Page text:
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I am new to python and learning by following Python "Scientific lecture notes Release 2013.1" tutorial. Please help me solve this triple intergration problem in the srcreenshot below (Pg 70). I have covered the previous content of that tutorial. Please provide step-wise commands with explanation if possible because being an Aerospace engineer programming concepts are new to me.

Thank You.


Exercise: Crude integral approximations Write a function f(a, b, c) that returns a^b - c. Form a 24x12x6 array containing its values in parameter ranges [0,1] x [0,1] x [0,1].

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2 Answers 2

up vote 1 down vote accepted

It might seem daunting but the question tells you step by step what to do.

Write a function f(a, b, c) that returns a^b-c.

def f(a, b, c):
    return a ** b - c

Form a 24x12x6 array containing its parameter ranges [0,1] x [0,1] x [0,1]. Gives you the ogrid hint. So reading the docs I'm guessing that looks like:

x = np.ogrid[0:1:24j, 0:1:12j, 0:1:6j]

And you can then do

f(x[0], x[1], x[2])

And take then take the mean

np.mean(f(x[0], x[1], x[2]))

Which gives me 0.18884234602967925

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Thanks a lot, I got confused by the usage ogrid function and misunderstood the function. Got it working as follows without the additional axis reference statement: def f(a,b,c): return a**b - c ; a,b,c=np.ogrid[0:1:24j,0:1:12j,0:1:6j] ; np.mean(f(a,b,c)) –  nilesh Feb 21 '13 at 11:14

You misunderstood the problem. They aren't asking you to compute the integral. They are asking you to compute the mean of that function over a set of points. The motivation of the exercise is that this mean will be an approximation of the value of that integral.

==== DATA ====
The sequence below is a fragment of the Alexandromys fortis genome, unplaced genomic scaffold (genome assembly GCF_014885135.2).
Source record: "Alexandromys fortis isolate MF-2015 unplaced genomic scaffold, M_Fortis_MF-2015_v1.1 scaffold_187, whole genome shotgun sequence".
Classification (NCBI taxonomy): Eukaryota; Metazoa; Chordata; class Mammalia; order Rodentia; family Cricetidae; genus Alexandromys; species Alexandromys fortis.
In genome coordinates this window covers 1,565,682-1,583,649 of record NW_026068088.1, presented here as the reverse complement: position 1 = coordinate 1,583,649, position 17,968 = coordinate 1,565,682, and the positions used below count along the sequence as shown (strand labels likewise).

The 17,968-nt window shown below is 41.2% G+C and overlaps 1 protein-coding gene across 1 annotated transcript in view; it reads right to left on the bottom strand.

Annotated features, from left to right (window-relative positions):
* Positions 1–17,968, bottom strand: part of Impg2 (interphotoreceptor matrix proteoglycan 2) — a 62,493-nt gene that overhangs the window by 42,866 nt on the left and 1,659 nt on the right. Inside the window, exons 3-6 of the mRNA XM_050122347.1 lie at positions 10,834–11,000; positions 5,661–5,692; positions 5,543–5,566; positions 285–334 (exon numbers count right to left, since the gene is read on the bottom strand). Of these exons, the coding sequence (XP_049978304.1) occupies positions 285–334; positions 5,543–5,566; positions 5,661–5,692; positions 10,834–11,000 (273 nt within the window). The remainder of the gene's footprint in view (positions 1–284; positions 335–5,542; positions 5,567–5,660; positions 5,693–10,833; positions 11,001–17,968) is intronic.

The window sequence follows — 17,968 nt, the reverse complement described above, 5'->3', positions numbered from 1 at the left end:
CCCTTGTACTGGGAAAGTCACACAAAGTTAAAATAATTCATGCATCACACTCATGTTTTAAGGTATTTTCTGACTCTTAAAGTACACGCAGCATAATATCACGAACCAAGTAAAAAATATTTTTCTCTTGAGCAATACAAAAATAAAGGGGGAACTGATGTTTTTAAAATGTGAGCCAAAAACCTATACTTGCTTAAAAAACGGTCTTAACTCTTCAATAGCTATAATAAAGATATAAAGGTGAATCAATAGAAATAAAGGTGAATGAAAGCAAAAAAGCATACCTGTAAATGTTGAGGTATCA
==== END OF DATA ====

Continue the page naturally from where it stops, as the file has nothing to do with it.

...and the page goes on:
All you need to do is form the array they request, with 24x12x6 values, sum all of them, and divide by the number of elements in that array.

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Thanks a lot. I misunderstood the question and tried to implement the scipy intergrate function as I did not understand that ogrid function part. Is it ok to use this method and employ higher descretization (the j value in numpy.ogrid[start:end:j] ) for solving all kinds of such similar integral problems? –  nilesh Feb 21 '13 at 11:12
Not always. It will work in this case because you are computing the integral in a unit volume: the volume of the domain of integration [0,1]x[0,1]x[0,1] is 1, that's why the mean value is an approximation of the value of the integral. If your volume is X, you can approximate it by X times the mean. –  HerrKaputt Feb 21 '13 at 15:08

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